Escalating administrative costs, e-mail downtime and related user frustration, and the logistical nightmares associated with running 400 NT servers prompted a major insurance provider to investigate an alternative server architecture in 2000.
While the migration effort from Domino Notes and e-mail applications from over 50 NT servers to two IBM iSeries Model 820s took over a year, the Houston-based company is now reaping the benefits, from cost savings to server stability.
To gain some insight on why and how the global insurance company approached the migration project, I spent time with Bob Larkin, the consultant who directed the client installation and upgrade.
What prompted the migration
Larkin’s client, who declined to be identified for this article, had 1,500 field sales staff members accessing Lotus Notes via laptops, and up to 6,500 total e-mail users online at any given time. The firm had long been a major user of NT servers and, at one point, had over 400 NT servers in use in its server farm.
Having so many independent servers proved an enduring logistical nightmare when it came to keeping databases, e-mail, and software patches in synch, Larkin said, and the setup also demanded a rather large staff of NT administrators.
When the client made the decision to look for alternative solutions, it called in a variety of hardware and software vendors. In the end, it was IBM and Lotus working together that resulted in the migration from 50+ NT servers to two iSeries Dedicated Servers for Domino. As the company already had a couple of iSeries Model 170s and a couple of older AS/400 S20s in-house, some staff and users were already familiar with the iSeries, Larkin explained.
iSeries series: Part 3
This is the third and final installment of a three-part series about IBM’s iSeries technology. The first article, “Is IBM’s iSeries the right choice for your enterprise?,” examined the pros and cons of the iSeries, and the second article detailed the advanced features developed in 2001 for the iSeries.
In December 2000, when the two iSeries Model 820s were brought in-house, the company began the task of migrating Notes to the iSeries. This nine-month process was completed in September 2001.
During this time, a number of actions were taken in preparation. The in-house NT administrators and support staff were sent to IBM’s Rochester, NY, training center to gain hands-on experience in migrating to and using Domino on iSeries. (The training is available to any iSeries shop interested in learning about a new technology on iSeries.) Larkin said that the admins only needed to learn about six or eight iSeries commands, mostly relating to backup and recovery and starting and stopping the Domino server on iSeries. Otherwise, all the Domino commands were the same.
The migration effort
During the migration effort, the two iSeries Model 820s were configured to allow the Domino Server to split the workload and allow each iSeries to act as a hot spare for the other. Also, the team migrated Lotus Notes 4.6, which had been running on the NT farm, to Notes 5.0. Migrating the current Notes applications and e-mail occurred without incident, as it was a matter of dragging and dropping data from the NT Server box to the iSeries.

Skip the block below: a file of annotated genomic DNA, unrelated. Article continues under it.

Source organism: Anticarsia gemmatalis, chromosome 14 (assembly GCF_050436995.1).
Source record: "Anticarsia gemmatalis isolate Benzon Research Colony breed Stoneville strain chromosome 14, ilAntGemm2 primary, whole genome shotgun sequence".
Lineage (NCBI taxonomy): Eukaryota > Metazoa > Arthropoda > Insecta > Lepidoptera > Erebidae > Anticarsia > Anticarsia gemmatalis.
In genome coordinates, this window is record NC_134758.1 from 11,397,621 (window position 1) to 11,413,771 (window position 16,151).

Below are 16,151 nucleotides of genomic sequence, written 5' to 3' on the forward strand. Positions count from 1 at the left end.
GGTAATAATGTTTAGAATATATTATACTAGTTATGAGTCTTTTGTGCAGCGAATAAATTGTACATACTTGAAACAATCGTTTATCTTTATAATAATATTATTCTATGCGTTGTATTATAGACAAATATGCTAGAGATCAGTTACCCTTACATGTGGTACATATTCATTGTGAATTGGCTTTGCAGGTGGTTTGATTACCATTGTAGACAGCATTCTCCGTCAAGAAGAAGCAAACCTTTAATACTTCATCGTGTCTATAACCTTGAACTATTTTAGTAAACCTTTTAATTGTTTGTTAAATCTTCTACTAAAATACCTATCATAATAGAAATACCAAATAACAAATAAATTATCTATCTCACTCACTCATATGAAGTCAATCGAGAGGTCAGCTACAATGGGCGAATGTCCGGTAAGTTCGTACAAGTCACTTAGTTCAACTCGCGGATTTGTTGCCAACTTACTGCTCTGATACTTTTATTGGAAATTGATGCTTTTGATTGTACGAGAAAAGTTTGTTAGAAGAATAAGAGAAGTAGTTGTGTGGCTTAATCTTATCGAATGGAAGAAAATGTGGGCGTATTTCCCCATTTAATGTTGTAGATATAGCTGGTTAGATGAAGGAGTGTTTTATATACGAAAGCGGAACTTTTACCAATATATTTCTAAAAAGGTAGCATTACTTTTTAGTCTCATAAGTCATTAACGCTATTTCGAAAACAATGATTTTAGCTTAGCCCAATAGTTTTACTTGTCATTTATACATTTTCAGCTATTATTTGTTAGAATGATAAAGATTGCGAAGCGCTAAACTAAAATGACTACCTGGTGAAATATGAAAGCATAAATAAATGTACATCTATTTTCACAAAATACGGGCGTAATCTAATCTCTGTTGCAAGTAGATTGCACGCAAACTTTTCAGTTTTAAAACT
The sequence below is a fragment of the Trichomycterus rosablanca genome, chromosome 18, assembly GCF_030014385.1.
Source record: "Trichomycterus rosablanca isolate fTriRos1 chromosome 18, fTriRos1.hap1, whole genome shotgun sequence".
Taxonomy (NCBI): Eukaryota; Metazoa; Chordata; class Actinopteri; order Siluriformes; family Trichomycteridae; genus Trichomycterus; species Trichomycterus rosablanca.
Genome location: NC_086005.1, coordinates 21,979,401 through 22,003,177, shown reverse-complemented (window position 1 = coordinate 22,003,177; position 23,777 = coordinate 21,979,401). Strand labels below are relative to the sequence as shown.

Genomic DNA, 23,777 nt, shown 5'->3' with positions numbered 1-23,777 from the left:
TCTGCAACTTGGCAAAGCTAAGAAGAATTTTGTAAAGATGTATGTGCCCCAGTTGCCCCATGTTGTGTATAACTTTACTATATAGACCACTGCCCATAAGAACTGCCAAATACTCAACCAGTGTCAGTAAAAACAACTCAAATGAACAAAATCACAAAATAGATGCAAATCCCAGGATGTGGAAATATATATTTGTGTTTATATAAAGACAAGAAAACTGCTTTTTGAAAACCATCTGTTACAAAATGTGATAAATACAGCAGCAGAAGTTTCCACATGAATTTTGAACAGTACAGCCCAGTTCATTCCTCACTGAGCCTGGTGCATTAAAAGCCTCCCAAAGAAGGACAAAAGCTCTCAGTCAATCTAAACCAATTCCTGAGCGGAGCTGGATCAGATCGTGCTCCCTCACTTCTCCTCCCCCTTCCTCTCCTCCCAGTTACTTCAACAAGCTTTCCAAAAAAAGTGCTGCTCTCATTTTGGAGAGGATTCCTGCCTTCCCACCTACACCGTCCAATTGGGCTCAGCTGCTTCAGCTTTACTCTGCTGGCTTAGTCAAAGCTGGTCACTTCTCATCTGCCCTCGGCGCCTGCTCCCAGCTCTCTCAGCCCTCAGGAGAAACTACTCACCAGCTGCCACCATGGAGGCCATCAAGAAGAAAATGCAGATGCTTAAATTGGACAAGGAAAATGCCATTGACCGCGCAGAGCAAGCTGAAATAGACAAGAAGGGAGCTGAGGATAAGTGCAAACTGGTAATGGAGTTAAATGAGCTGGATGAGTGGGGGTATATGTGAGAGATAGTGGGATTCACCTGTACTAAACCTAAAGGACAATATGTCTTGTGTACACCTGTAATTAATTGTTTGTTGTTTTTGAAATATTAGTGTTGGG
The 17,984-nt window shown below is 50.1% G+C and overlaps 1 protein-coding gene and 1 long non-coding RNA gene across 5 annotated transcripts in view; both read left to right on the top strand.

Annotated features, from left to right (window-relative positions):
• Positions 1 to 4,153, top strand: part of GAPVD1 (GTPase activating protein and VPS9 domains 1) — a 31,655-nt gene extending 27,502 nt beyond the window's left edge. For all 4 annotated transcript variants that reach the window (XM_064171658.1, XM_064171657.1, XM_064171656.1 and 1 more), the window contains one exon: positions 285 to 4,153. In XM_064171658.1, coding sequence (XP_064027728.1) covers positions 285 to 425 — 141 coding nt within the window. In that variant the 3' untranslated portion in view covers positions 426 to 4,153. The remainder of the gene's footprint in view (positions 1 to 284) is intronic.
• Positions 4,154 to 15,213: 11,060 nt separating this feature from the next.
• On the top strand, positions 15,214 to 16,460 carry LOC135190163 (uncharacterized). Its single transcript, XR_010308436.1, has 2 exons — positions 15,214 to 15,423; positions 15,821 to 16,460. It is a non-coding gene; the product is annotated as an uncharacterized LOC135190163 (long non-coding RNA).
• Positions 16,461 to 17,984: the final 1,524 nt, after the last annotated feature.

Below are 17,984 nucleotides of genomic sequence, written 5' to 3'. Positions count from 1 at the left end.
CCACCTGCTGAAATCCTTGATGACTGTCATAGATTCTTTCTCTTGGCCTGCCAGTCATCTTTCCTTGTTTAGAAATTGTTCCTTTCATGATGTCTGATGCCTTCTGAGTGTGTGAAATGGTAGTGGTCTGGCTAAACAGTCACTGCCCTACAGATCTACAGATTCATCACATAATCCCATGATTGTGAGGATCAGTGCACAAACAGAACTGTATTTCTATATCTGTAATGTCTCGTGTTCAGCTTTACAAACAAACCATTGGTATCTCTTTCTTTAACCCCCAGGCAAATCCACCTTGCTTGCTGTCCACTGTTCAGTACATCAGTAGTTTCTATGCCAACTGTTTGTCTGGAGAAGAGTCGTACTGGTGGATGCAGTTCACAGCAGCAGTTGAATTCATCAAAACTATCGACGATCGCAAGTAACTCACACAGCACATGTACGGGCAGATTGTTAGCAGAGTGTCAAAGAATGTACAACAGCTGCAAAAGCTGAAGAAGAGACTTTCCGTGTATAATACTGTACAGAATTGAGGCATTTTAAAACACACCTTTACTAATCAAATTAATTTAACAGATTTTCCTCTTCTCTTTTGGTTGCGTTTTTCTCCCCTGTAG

Since December 2000, the iSeries Model 820s have experienced just two incidents of unplanned downtime—one caused by human error and the other by a faulty UPS backup device. During both outages, the users were back online within minutes by failing over to the hot backup, according to Larkin. In prior downtime scenarios, e-mail outages often lasted for hours, he said.
In fact, in the 13 months since the Model 820s have been on-site, the company has experienced less than an hour of unplanned downtime.
Larkin said his client has seen benefits in several different areas, including cost savings arising from increased system reliability and quicker and easier backup efforts. The admins only need to apply PTFs (Program Temporary Fixes, the term IBM uses for system patches) every few months and then only to two boxes (the primary and the hot spare). They’re able to save all the Domino and Notes data at the same time via IBM’s Backup Recovery Media Services product and a single tape library.
Should the company ever need to expand the new server architecture, Larkin believes it will be an easy effort due to iSeries’ scalability—a much different scenario than contending with 50 independent NT servers, he pointed out.
The company featured in this case study declined to reveal the costs of its migration. But to provide some perspective, a small iSeries server, such as the Model 270—featuring 17.1 GB of mMirrored DASD, a quarter-inch tape drive, and a 100/10 MBPS Ethernet card—costs an initial $18,000, although that price tag could be reduced by standard discounts, a possible rebate, or by other sales incentive programs that come into play.
Don’t like the iSeries?
In this series, we’ve discussed the benefits of the iSeries’ new functionality and how and why one company made the migration. But if you feel that the iSeries is missing something, we’d like to hear about your experience. If we publish your story or insight in a future article, we’ll send you a TechRepublic coffee mug. Write and tell us the downside you see in the iSeries or share your opinion with members by starting a discussion.